Please note the PRO will not search their files for you, if you are unable to attend in person, they will give the names of independent researchers who will do it for an hourly fee (very expensive).

Public Records Office,
TW9 4DU,
Tel. 020 8876 3444.


Liner (1f/2m). L/B: 526.3 bp × 66.4 (160.4m × 20.2m). Tons: 13,465 grt. Hull: steel. Comp.: cabin 516; 3rd 1,000. Mach.: steam turbines, 2 screws; 15 kts. Built: Fairfield Shipbuilding & Engineering Co., Ltd., Govan, Scotland; 1923.

Athenia was built for the Anchor-Donaldson Limited's service between Britain and Canada, and for most of her career sailed between either Glasgow or Liverpool and Quebec and Montreal, with occasional stops at Halifax and St. John. At the height of the winter season she frequently operated as a cruise ship. In 1935, the Anchor Line went out of business, and her owners became the Donaldson Atlantic Line Ltd.

Athenia was the first British ship sunk by a German U-boat in World War II. Germany had invaded Poland on September 1 and Britain declared war on Germany at 1115 on September 3, Athenia had sailed from Glasgow en route to Montreal with 1,100 passengers embarked, more than 300 of whom were American citizens.

Text and drawing by Robert Pritchard, survivor. What he means by survivor of death 13 times I have no idea? However the gent in question appears to have been a bit of a braggard and the narrative relating to cheating death 13 times is probably spurious but he DID survive the Athenia.

In July 2012 I received the following clipping was sent to me by William Shatzer, from Portland Oregon. It arrived with a copy of a book owned by Bill's mother and Robert Newton Pritchard had written a pencilled message in the blank page at the beginning of the book and is photo scanned below this claim. The book is called College Zoology, by RK Hegner which is a 1937 4th edition from Macmillan Company New York. However, the following page says 1936. Pritchard is listed in the survivors above as Robert Pritchard, US tourist.




Athenia - A Survivors Story - Exclusive to my Site
© Lona Marie Attfield

My name is Lona-Marie Attfield and I'm a survivor!

I was born and raised in Victoria in British Columbia, Canada on August 30, 1919. I was the second baby to be born by cesarean section in Victoria but the first to live. My life since then has been one survival event after another. However, the most horrendous of all was the sinking of the liner the SS Athenia on September the 3rd, 1939.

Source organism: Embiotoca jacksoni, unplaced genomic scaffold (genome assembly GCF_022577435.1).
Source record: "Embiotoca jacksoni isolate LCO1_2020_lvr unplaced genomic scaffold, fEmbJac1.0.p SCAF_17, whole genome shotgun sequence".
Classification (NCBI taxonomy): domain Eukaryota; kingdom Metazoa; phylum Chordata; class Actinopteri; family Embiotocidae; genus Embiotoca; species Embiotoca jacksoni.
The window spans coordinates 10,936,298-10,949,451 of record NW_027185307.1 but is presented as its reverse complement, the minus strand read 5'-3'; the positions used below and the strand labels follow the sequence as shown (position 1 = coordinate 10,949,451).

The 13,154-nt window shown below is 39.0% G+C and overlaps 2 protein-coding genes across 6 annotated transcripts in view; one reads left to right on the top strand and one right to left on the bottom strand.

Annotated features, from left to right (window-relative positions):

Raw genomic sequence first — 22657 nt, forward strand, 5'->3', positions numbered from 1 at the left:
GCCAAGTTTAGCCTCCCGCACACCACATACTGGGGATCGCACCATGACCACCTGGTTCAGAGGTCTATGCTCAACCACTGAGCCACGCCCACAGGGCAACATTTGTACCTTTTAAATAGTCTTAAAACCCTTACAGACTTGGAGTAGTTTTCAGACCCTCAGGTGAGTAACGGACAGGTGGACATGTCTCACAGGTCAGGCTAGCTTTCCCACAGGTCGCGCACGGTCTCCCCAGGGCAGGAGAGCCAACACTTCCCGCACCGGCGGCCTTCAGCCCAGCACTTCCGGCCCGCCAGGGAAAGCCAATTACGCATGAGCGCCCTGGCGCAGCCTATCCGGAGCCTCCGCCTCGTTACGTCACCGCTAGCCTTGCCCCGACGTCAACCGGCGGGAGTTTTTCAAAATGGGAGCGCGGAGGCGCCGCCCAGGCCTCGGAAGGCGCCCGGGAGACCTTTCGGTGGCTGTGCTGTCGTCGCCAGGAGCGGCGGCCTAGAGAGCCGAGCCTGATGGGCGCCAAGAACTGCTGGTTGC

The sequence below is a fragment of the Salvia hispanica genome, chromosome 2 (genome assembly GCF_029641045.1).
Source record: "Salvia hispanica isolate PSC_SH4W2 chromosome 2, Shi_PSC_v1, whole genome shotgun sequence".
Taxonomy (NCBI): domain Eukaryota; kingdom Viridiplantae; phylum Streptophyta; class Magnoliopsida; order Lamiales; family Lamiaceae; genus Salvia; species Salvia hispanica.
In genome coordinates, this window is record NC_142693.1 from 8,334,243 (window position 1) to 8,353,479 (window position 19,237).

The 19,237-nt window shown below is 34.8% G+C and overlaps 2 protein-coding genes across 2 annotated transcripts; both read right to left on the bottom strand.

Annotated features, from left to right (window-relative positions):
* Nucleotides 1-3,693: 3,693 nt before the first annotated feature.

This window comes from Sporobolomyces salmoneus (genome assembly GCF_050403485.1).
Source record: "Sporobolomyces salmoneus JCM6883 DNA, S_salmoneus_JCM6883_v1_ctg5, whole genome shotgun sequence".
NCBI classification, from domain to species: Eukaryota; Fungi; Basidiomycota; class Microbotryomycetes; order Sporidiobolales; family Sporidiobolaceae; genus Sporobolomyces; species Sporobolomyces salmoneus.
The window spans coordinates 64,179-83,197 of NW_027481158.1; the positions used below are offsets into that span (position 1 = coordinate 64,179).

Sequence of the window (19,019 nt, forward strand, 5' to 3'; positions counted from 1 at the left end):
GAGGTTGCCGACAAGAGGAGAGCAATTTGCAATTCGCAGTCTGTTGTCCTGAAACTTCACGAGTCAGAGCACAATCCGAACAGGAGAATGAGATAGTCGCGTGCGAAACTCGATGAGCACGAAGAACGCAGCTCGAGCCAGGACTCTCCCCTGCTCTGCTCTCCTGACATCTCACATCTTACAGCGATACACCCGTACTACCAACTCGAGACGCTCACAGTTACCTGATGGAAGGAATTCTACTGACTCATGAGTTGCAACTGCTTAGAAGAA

My mother, Lillian Attfield and my sister Grace Atttfield and I had traveled to Europe in the spring of '39 to visit my mother's extensive family who lived in England, France and the Netherlands. In those days we did not travel lightly but had a steamer trunk packed to overflowing for each of us to last four or five months. My mother and her four sisters had had an internationally acclaimed theatrical act called naturally enough, The Five Sisters Winterburn. For many years they performed throughout Europe including command performances for European royalty. The group broke up when two of the girls married, one to a Dutchman and another to a Frenchman. It had been over 20 years since they had seen each other so this trip had a great deal of significance for each of them.

It was while we were visiting my aunt and uncle in Rouen, France that we received a telegram from my father back in Victoria advising us to come home as quickly as possible as war in Europe was eminent. We said our good byes, and returned to England and booked passage back to Canada on the SS Athenia. We left on Friday night, 1 September from Liverpool stopping at two other ports to pick up additional passengers.